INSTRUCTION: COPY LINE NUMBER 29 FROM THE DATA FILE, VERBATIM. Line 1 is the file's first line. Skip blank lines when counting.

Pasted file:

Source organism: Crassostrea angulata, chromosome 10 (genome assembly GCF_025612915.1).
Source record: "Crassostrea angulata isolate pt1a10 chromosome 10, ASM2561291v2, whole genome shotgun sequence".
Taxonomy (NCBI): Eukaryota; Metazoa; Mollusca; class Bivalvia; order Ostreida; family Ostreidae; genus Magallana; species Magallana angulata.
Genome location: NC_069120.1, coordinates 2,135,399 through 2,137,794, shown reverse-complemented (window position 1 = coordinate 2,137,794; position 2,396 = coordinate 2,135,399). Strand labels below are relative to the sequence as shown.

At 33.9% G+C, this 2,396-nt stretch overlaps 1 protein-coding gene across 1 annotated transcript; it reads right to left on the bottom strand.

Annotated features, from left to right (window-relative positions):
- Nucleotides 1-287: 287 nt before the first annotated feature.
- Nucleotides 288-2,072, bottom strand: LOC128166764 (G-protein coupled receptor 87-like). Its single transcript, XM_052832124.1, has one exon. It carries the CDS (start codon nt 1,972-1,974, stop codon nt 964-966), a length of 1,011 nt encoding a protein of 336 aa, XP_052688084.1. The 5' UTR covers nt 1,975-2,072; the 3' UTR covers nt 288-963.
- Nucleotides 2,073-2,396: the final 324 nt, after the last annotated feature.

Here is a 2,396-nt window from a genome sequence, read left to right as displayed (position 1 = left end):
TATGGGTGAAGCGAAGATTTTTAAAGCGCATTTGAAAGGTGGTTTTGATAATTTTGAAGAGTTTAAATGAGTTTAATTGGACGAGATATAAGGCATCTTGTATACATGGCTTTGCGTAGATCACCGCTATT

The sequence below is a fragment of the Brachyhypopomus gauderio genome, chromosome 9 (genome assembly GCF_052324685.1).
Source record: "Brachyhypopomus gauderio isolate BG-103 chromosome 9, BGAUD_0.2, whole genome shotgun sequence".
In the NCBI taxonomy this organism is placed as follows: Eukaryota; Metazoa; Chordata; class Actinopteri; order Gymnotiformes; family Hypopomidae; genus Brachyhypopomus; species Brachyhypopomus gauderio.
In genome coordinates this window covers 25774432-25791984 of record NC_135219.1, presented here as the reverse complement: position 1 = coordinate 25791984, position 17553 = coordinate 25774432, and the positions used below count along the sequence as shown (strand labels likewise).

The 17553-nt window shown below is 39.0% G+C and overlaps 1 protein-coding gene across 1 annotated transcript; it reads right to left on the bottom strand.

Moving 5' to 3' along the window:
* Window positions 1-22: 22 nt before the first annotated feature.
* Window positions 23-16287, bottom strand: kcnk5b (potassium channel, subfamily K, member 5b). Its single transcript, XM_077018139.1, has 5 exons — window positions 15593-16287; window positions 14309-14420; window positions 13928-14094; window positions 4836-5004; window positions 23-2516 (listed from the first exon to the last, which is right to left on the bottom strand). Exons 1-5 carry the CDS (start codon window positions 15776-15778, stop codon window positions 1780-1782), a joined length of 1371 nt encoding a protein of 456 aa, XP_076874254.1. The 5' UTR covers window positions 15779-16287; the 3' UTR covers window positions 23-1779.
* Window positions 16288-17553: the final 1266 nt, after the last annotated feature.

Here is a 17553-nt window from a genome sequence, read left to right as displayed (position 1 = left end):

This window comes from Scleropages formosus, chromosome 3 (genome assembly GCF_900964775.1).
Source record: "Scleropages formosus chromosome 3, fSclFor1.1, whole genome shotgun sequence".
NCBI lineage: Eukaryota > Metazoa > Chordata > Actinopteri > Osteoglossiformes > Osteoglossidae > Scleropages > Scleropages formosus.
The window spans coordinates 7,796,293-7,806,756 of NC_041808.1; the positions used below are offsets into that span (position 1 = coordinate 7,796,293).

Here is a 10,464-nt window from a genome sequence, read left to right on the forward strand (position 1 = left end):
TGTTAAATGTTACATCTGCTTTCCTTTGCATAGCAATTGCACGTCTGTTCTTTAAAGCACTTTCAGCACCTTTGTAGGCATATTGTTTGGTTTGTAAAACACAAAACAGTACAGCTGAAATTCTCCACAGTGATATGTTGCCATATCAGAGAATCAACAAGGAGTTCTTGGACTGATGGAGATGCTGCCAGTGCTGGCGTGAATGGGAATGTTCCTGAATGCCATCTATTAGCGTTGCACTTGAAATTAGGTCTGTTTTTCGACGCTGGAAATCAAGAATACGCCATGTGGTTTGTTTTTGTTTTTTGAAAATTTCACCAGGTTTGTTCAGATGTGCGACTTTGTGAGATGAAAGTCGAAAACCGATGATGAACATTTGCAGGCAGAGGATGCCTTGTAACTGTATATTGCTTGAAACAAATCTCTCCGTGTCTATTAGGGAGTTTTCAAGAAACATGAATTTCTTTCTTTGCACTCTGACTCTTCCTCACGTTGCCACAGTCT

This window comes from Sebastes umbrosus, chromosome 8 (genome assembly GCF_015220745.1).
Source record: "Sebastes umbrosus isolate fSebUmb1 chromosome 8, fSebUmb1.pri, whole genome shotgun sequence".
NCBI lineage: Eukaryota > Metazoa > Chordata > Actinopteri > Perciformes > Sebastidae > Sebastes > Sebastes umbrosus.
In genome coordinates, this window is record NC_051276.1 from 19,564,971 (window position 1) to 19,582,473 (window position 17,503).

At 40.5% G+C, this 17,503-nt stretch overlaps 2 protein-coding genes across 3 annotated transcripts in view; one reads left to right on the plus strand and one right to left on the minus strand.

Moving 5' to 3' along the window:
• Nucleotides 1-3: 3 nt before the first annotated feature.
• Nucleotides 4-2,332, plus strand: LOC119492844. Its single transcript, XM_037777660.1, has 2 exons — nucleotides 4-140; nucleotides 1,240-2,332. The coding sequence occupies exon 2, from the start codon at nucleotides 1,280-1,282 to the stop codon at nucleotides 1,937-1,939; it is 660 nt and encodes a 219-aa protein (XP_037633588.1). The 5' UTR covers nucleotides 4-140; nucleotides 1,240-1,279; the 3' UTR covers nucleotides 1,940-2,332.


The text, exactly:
Source record: "Sebastes umbrosus isolate fSebUmb1 chromosome 8, fSebUmb1.pri, whole genome shotgun sequence".